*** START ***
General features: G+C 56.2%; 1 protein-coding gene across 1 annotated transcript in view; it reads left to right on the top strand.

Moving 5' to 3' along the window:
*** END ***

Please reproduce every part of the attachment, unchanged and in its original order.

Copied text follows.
General features: G+C 56.2%; 1 protein-coding gene across 1 annotated transcript in view; it reads left to right on the top strand.

Moving 5' to 3' along the window: